What progress has been made to preserve this endangered historic property?
The State of Alaska has seen the value in preserving this endangered, historic property.
The State has allocated three, separate appropriations for a total of $3 Million that would stabilize the Home and develop a sustainable use for the facility
CIRI, the City of Seward, the Rasmuson Foundation, the Alaska Community Foundation and other entities have partnered with FJLH.
IIn 2010, the Jesse Lee Home's roof was protected to prevent moisture from damaging the structure.
IIn 2011, a contractor was retained to stabilize the structure, brace the walls, protect the roof and clear the grounds.
A structural engineer was selected to complete a structural analysis of the Home with experience with over 100 historic structures of a similar nature.
A structural analysis was completed and determined that the Home is a viable candidate for historic restoration.
The FJLH have retained professional consultants to develop a long-term sustainable model and provide project management oversight.
Architectural and engineering services are going out to bid in February 2012.
Foundation and hazardous material abatement will occur in the 2012 building season.
The FJLH retained an academic advisory board to develop the Balto School model that will be located at the restored facility.
The goal is to have the Balto School open by August 2014.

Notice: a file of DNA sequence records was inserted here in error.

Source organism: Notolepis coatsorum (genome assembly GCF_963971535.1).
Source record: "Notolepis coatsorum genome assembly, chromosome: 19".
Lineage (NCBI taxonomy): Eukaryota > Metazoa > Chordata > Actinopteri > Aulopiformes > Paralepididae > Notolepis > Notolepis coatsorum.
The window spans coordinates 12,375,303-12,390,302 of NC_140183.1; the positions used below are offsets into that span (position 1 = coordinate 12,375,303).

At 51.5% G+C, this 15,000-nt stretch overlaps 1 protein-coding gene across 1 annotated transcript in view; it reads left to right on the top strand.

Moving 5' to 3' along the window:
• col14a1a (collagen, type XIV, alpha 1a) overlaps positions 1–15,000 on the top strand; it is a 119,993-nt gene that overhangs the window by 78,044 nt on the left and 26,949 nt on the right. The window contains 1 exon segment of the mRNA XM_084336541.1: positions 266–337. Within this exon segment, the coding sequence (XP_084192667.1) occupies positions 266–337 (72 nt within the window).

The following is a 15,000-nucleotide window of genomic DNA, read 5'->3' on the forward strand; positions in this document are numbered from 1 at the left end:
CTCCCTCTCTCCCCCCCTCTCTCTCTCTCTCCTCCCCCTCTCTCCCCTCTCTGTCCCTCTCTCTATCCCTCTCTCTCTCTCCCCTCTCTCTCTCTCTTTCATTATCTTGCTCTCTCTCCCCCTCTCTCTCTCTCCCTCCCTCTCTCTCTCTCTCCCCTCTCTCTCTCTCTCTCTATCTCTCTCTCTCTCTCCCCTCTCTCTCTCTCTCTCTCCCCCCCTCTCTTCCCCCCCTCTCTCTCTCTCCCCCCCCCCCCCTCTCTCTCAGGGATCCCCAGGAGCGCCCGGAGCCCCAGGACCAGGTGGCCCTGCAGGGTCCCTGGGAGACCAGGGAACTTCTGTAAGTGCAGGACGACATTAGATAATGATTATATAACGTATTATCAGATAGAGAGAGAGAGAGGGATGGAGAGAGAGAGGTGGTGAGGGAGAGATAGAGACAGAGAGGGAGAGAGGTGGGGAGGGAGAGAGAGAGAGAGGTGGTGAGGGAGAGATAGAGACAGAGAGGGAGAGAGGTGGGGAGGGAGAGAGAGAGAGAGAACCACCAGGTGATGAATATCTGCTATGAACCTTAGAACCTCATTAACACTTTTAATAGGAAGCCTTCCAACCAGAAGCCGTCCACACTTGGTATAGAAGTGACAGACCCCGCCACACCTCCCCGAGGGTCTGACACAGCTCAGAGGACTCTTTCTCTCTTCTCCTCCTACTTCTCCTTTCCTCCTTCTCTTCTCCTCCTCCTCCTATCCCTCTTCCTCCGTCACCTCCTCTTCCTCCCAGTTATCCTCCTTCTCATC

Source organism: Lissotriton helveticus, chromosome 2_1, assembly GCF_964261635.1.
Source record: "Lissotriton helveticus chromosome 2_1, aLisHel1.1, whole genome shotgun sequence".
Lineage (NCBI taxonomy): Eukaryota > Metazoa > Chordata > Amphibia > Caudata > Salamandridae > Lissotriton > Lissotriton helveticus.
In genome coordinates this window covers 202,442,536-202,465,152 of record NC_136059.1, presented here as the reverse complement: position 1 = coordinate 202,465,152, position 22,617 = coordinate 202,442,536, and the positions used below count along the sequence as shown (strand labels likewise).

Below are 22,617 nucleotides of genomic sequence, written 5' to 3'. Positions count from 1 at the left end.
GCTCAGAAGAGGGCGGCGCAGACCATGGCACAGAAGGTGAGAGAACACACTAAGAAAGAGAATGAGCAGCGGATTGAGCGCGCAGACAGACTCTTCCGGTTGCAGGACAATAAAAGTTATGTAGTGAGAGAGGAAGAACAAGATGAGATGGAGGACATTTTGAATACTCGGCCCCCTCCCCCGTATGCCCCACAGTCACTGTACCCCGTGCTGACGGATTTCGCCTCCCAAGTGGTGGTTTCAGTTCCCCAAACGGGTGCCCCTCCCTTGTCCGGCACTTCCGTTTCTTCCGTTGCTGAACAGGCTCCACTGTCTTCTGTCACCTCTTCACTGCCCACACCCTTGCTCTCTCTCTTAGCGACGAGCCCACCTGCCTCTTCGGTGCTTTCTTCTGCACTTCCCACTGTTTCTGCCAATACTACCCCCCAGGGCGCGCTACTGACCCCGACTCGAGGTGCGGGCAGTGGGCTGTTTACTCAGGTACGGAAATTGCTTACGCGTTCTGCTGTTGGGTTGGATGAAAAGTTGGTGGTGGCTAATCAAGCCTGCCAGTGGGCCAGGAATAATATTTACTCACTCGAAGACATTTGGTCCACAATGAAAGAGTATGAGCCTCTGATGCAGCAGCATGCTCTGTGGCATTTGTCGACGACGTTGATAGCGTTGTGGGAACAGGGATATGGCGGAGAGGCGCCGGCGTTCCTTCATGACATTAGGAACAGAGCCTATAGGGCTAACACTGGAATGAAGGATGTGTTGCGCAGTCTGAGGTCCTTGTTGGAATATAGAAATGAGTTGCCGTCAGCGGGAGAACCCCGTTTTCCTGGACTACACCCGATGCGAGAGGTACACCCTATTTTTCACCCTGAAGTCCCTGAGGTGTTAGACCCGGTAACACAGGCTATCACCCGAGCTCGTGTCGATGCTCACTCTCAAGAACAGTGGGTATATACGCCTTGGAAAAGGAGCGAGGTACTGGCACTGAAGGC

Who are the Balto School visionaries and what is their vision?
Nationally recognized University of Alaska professor, Paul Ongtooguk (pictured on the right) is the chair of the Balto School academic advisory board. Paul graduated from Nome-Beltz High School in 1975, then earned two Bachelor degrees- one in Russian and Philosophy, and the other in History. While working on the degree in History at the University of Washington, he also completed a teaching certificate, which included the opportunity to student teach at Seattle Preparatory. Later he completed a Masters of Education in Curriculum and Instruction at Michigan State University. Paul is an expert in Alaska Native Studies, Alaska history,and education and curriculum development.
Dewey Kk'oleyo Hoffman, who is a Dartmouth graduate in Native American Studies and Portuguese Studies, also serves on the board. An adjunct faculty at UAA in the Department of Education, Dewey advocates for indigenous forms of education in Alaska and a strong and informed Alaska Native and statewide citizenry. As a novice student of Denaakkenaage', he hopes to progress in his language and actively contribute to ongoing efforts to create new speakers of Koyukon and other Dene languages.
Daniel Becker, a Dartmouth graduate in Native American Studies, graduated manga cum laude. He is a Morris K. Udall, Rufus Choate, American Indian, Gate Millennium and James O. Freman Presidential scholar. Daniel is a dedicated Alaskan educator, heritage teacher and member of the board. Daniel's passion is teaching Alaskans to be civically engaged and to develop young adults who are contributing members of our Alaskan communities.
This dedicated board of Alaskan educators meet twice a month to develop a cutting edge, hands-on curriculum.
This thematic education model will offer Alaskan students a new way of learning
Students will be encouraged to expand their curiosity and imagination.